Meanwhile, Shere Khan returns to the wolf pack to ask where Mowgli is. Finding out that the man-cub has left the jungle, he throws Akela off a nearby cliff, killing him. Confident that Mowgli will return, Shere Khan takes over the pack so as to lure Mowgli to his death. At the same time, Bagheera has caught up with Mowgli and Baloo and tries to lure the boy away form the bear so he may go to the one place he can be truly safe, a nearby man village. But then Mowgli is suddenly kidnapped by monkeys who present him to King Louie (voiced by Christopher Walken), a Bornean orangutan-resembling a Gigantopithecus who tries to coerce Mowgli into giving up the secret to the power of fire, or the “red flower” as the creatures of the jungle call it. Can Baloo and Bagheera rescue the man–cub from the monkey king’s trap? And more important, can Mowgli escape the jungle before Shere Khan finds him? Or will the boy be forced to grow up and become a man?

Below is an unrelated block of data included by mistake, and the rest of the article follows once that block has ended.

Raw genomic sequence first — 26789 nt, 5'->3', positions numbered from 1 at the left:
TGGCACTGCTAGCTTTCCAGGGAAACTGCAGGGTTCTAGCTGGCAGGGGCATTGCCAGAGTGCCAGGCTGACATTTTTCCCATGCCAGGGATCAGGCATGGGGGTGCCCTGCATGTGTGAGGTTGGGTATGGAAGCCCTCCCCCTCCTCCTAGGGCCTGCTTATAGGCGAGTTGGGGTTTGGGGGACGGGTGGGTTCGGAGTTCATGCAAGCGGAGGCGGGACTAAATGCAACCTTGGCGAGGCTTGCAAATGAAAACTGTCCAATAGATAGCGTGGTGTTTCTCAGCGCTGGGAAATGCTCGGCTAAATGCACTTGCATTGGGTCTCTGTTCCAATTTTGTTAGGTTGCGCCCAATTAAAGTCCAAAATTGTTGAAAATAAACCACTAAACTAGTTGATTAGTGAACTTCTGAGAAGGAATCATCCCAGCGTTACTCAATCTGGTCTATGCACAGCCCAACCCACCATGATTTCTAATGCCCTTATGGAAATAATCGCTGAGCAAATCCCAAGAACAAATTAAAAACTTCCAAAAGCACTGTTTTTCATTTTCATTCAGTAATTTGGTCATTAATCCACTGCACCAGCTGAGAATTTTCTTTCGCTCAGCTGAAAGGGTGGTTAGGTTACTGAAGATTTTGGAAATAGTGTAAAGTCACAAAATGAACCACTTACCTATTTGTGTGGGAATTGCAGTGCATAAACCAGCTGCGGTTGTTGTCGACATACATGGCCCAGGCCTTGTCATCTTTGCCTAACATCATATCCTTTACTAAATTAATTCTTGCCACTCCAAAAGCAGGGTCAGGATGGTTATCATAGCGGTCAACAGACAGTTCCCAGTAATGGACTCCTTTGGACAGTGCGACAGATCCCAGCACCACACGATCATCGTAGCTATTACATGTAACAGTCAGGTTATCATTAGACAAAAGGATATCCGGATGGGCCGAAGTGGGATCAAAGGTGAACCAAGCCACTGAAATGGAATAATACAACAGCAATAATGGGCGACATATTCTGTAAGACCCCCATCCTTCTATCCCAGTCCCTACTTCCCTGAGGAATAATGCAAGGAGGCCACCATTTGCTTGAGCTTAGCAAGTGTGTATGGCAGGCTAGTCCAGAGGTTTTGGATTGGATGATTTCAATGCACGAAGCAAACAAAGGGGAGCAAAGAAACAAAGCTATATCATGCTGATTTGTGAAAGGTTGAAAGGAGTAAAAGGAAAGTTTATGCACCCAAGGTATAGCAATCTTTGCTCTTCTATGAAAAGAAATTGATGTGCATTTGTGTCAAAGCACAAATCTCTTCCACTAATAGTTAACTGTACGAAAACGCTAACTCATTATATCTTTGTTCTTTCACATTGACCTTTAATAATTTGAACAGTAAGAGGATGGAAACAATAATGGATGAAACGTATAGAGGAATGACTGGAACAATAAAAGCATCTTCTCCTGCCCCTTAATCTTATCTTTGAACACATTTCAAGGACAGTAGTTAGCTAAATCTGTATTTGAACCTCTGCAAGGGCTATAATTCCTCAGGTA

I asked if this new version fares any better than the 1994 version, and the answer is an enthusiastic and unmitigated yes! Not only that, but while it may never replace the animated film it is adapting (yes, we are reviewing an adaptation of an adaptation here), it does nothing to disgrace or demean it whatsoever. In fact, it might even make that older film stronger in hindsight.